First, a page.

Gardens of Eloquence: Rhetoric, Landscape, and Literature in the English Renaissance
In Joseph Andrews Henry Fielding describes the home of the retiring Mr Wilson with obvious approval: ‘No parterres, no fountains, no statues, embellished this little garden’. And Parson Adams agrees, ‘declaring that this was the manner in which the people had lived in the golden age’.1 The lack of the elements of a formal garden here is seen as characteristic of paradise or, since Adams is a classicist, of the locus amoenus.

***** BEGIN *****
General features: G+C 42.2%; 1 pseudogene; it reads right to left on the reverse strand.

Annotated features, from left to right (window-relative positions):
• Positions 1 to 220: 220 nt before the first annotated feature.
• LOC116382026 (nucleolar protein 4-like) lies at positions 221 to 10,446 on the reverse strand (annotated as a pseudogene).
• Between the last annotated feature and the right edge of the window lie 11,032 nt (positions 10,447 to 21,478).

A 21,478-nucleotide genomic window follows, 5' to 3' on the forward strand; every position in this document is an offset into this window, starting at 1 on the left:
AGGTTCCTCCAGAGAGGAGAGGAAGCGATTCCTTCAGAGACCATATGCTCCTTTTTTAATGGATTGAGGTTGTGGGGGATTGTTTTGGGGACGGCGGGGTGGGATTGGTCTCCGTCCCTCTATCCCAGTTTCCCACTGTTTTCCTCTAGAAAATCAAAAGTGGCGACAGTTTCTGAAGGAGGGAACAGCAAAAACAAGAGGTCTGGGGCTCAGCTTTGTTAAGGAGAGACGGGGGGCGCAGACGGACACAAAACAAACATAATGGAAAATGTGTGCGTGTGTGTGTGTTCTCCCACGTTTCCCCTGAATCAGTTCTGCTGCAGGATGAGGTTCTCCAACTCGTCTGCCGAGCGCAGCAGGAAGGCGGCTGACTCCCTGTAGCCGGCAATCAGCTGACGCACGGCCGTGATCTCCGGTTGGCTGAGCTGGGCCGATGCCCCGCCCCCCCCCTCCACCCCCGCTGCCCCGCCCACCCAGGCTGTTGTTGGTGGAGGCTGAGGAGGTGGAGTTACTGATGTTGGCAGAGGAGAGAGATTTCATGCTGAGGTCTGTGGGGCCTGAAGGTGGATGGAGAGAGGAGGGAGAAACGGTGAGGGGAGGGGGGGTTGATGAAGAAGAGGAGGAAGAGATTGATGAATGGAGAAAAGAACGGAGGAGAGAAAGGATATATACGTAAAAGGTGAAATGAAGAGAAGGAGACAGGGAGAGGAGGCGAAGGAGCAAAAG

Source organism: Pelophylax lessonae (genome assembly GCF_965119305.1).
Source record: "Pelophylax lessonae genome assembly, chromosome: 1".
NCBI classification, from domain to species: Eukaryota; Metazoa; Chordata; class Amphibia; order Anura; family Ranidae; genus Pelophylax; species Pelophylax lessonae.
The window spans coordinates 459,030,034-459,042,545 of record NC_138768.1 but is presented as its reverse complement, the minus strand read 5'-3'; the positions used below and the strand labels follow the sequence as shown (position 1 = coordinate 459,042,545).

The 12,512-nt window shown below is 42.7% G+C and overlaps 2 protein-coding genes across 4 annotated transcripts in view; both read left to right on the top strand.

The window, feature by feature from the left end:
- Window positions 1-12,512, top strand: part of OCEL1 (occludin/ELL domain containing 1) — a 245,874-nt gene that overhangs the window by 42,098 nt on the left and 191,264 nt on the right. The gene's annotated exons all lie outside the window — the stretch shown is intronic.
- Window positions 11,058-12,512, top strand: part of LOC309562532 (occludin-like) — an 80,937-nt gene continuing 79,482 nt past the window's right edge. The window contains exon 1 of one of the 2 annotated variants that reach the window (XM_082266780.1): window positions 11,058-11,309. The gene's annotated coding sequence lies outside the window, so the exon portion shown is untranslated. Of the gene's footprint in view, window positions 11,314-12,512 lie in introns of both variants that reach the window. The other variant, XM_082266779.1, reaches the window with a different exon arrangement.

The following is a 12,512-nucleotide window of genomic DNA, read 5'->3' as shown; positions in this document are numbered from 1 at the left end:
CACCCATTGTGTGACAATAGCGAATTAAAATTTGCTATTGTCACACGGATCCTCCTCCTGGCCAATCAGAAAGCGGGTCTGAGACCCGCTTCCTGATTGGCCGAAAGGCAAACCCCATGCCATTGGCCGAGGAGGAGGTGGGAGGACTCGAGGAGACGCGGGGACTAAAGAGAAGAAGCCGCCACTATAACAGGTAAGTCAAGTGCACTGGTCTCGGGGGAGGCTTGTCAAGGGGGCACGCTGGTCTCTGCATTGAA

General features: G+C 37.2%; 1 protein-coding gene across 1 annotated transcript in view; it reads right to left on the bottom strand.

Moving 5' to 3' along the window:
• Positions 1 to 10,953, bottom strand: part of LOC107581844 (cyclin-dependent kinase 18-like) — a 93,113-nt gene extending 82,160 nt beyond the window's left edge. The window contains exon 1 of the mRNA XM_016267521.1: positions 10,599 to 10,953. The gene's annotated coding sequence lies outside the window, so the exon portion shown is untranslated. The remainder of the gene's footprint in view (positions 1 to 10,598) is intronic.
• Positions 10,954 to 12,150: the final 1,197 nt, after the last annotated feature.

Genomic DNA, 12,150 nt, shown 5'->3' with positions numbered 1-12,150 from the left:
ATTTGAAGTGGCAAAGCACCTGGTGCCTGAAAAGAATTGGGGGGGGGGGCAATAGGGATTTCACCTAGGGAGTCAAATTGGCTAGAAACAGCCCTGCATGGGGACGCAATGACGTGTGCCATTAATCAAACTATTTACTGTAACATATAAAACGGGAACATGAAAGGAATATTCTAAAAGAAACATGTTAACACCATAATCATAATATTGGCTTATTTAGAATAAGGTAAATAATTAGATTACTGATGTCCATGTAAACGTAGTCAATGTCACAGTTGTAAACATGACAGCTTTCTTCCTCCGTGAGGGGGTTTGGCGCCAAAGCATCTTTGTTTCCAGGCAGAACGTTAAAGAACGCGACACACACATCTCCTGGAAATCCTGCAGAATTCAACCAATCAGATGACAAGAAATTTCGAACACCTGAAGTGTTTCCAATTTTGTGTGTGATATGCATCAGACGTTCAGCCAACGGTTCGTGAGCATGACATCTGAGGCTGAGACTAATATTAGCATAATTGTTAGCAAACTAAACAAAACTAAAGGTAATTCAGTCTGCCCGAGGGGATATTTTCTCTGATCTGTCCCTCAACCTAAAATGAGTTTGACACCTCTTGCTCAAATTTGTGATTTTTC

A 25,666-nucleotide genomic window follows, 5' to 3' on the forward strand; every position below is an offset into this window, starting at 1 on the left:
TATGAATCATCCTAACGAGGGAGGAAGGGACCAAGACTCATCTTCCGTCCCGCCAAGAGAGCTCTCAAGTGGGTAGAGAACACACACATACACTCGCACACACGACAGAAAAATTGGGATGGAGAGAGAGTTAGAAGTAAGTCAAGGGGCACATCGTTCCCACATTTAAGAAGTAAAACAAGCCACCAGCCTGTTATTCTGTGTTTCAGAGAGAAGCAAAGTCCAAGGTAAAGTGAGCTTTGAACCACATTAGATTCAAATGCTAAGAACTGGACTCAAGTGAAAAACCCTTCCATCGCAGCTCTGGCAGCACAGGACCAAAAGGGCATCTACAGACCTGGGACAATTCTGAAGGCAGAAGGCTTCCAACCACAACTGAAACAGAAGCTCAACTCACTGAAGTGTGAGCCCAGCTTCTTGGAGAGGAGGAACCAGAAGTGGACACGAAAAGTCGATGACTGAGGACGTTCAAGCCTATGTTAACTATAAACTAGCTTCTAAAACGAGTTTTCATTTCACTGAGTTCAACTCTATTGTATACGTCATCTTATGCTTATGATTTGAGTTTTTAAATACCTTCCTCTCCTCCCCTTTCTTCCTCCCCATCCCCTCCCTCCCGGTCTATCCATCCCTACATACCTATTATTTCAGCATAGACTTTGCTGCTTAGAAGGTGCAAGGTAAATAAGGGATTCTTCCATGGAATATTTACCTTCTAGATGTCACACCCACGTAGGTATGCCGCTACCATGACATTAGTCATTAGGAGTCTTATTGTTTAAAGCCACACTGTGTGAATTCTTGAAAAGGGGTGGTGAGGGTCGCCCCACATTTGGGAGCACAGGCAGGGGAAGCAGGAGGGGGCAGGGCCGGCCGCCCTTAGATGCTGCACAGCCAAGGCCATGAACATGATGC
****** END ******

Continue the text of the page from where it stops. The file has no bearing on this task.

KeywordsSixteenth Century Literary Tradition Architectural Principle Formal Garden College Garden
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